Materials of Construction: One user reported failure of the fuel gas injection hardware in the burner. The damage was caused by a combination of incorrect alloy specification and the relatively high level of reflected heat from the flame. This burner used a ring burner to distribute the fuel gas. A number of users have suffered corrosion problems in the tail gas injection plenum area. In one case the plenum was corroded to the extent that tail gas was mixing with the incoming combustion air upstream of the fuel gas injection point and causing flame stability problems. Refractory problems are less common with Tail Gas Incinerators than with the other Claus plant combustors, but proper refractory and refractory anchor installation are critical. This type of problem is often discovered soon after startup if missed during fabrication inspection. As with any refractory lined vessel, quick startups and shutdowns can shorten refractory life through spalling due to differential thermal expansion.

Tail Gas Handling: Tail gas is sent to the Incinerator through a pipe sized to minimize capital cost. The tail gas velocity can be quite high and combustion stability problems can result if the velocity is not slowed upstream of the burner mixing zone. In an incinerator using a plenum type tail gas injection arrangement, problems can be avoided by designing for a constantly increasing tail gas velocity up to the point of injection. Incorrect design has resulted in heating of the tail gas plenum due to back flow of combustion products. In older units the tail gas is saturated with sulfur vapor, so the tail gas line and injection plenum must be insulated to avoid condensing out liquid sulfur. Even so, sulfur can collect in the burner unless a sulfur drain arrangement is provided to allow the liquid to flow into the incinerator for burning. Any solid deposits can affect tail gas distribution and therefore combustion efficiency. One user in the northern US operated tail gas transfer piping with insufficient external insulation. The line became plugged, as solid sulfur and iron sulfide corrosion products formed in the lines, eventually requiring early shutdown for removal.

Fuel Gas Handling: A number of reports of fuel gas capacity problems or flame shape issues at start-up have been noted. While some of these have been due to hardware design or fabrication errors, most have been solved by removing construction debris from the burner fuel gas gun. In one large Tail Gas Incinerator employing two identical burners, both fuel gas guns were found to contain two beverage cans inserted by unconcerned installation personnel. A similar problem with fuel gas pilot operation is even more common, probably because the fuel gas injector in many pilots requires a very small fuel gas passage. One user reported that Tail Gas Incinerator temperature could be controlled at target level during initial heat-up, but upon introduction of tail gas only a reduced temperature could be maintained despite increased fuel flow. No carbon monoxide monitoring was available, but stack O2 levels were adequate. The problem was resolved when the fuel gas guns were redrilled to "collapse" the fuel gas fan pattern. The jets of fuel gas had been entering the tail gas stream prematurely, quenching the primary combustion reactions, which never recovered due to the low furnace temperature (1100oF in this case.)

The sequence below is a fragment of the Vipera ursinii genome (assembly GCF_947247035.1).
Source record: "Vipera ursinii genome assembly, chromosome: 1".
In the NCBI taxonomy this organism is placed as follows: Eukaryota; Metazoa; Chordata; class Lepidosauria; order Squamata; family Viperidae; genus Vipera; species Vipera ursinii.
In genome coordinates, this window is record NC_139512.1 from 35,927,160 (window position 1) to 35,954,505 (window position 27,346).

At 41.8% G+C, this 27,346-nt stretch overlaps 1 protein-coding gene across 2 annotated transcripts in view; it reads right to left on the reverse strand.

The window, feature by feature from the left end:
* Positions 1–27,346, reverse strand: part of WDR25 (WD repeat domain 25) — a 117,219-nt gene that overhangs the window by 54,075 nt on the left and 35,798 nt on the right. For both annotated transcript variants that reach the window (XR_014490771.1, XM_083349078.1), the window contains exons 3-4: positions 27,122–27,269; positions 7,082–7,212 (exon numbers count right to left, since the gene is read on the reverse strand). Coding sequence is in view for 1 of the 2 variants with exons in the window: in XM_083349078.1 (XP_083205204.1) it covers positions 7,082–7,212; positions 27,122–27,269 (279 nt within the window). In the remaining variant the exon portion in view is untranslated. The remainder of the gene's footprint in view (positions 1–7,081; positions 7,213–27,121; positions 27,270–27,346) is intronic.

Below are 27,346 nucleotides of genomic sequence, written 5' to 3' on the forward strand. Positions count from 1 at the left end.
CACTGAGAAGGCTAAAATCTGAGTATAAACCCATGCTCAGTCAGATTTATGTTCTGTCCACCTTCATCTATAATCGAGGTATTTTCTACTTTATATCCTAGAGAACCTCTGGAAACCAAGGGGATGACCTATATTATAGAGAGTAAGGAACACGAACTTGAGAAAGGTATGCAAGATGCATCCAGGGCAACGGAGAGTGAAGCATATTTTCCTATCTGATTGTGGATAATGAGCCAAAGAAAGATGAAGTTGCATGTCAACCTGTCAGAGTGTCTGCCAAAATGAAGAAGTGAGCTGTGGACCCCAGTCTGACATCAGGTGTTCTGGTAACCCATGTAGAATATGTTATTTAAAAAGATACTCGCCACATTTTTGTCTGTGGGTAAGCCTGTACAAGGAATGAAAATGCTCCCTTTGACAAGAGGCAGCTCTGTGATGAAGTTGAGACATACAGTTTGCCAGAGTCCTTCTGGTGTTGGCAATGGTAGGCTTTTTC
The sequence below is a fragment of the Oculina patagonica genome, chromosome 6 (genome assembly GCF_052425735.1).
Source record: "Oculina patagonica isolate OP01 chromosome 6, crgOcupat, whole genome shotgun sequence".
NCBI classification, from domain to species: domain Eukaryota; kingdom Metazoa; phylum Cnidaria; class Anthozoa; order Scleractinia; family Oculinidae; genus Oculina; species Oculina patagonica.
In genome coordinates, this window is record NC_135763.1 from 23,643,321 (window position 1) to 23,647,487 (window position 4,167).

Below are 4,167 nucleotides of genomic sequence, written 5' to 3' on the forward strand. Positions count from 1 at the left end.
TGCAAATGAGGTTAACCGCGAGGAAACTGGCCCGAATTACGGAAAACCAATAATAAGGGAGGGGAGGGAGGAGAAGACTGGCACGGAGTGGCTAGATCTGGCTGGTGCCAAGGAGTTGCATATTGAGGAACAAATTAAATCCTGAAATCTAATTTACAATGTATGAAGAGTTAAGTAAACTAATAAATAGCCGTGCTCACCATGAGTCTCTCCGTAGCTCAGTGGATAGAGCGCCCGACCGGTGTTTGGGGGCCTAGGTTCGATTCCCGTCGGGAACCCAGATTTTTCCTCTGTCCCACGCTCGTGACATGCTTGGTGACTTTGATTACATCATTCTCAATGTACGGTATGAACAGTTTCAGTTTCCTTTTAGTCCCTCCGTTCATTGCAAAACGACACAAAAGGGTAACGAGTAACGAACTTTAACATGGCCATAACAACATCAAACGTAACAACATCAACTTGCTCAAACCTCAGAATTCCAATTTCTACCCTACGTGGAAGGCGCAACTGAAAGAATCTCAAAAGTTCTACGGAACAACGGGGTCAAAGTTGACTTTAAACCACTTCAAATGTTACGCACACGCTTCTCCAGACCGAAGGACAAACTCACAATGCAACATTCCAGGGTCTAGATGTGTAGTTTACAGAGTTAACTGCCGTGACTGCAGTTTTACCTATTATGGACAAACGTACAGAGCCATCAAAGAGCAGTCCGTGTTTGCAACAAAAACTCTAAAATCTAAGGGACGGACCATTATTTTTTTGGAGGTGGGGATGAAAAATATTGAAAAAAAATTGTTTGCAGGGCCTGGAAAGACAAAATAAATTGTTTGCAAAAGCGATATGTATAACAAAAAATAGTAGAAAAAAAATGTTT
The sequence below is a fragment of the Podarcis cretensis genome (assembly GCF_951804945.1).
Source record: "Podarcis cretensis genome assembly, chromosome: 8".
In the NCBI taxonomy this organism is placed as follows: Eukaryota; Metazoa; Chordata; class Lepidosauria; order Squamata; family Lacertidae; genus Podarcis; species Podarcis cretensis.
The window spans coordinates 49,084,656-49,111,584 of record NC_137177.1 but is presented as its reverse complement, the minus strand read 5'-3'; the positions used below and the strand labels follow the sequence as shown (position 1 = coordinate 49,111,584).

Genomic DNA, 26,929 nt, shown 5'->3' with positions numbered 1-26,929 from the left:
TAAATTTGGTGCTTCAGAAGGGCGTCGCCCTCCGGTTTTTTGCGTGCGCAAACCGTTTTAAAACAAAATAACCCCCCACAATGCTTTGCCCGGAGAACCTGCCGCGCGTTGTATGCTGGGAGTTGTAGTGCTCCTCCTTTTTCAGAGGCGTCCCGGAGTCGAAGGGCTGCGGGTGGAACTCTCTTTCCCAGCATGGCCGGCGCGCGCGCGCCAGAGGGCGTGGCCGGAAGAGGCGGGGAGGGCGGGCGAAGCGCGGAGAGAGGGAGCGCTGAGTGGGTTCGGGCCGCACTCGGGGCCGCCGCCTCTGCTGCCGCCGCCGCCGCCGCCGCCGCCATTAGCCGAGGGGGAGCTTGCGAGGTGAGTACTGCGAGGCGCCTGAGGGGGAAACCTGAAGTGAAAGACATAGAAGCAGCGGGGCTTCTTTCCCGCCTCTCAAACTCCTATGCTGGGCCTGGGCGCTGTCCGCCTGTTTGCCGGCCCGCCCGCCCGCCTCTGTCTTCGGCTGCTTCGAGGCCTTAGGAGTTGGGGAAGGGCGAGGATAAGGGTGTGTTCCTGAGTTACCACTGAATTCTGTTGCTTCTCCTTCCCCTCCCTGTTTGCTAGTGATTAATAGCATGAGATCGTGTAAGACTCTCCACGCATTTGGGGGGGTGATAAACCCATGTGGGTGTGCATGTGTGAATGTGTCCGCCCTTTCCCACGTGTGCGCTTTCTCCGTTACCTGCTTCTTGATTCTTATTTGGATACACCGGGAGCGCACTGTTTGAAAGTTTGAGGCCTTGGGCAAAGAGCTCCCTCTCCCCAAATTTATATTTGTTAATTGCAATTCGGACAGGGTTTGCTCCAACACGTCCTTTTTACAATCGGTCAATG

Burner Problems: One operator reports problems with flame stability and relight capability in his early 90’s tail gas incinerator. The furnace is horizontal and fired with three forced draft fuel gas burners mounted in a triangle on the furnace end wall. The pilot burners were designed for natural draft operation and draw their air from outside the burners via fuel gas jet venturis. The furnace exhaust passes through a fire tube boiler, so furnace pressure could sometimes be greater than the small pressure generated by the pilot venturis. The operator solved this problem by adding "purge air" to the pilot assembly and closing the venturi air doors fully, converting to forced draft pilots. The tail gas is introduced tangentially through the cylindrical shell of the furnace a few feed from the end wall where the burners are mounted, resulting in very turbulent conditions in the flame zone. The burners manage to operate, but occasional plant upsets can spike the tail gas flow, extinguishing a burner and shutting down the incinerator. The operator prefers to relight the furnace without diverting the tail gas, but the turbulence causes problems – sometimes removing the tail gas is necessary.

Emission Problems: CO emissions have been a problem in a number of Tail Gas Incinerators. Once proper tail gas mixing has been achieved, the only fix has been to increase the furnace operating temperature. In a number of cases a CO destruction "step" has been observed in the area of 1430 – 1450oF. Operation at 1500oF is typically specified today (vs. the 1100 – 1200oF needed to handle the sulfur compounds alone.)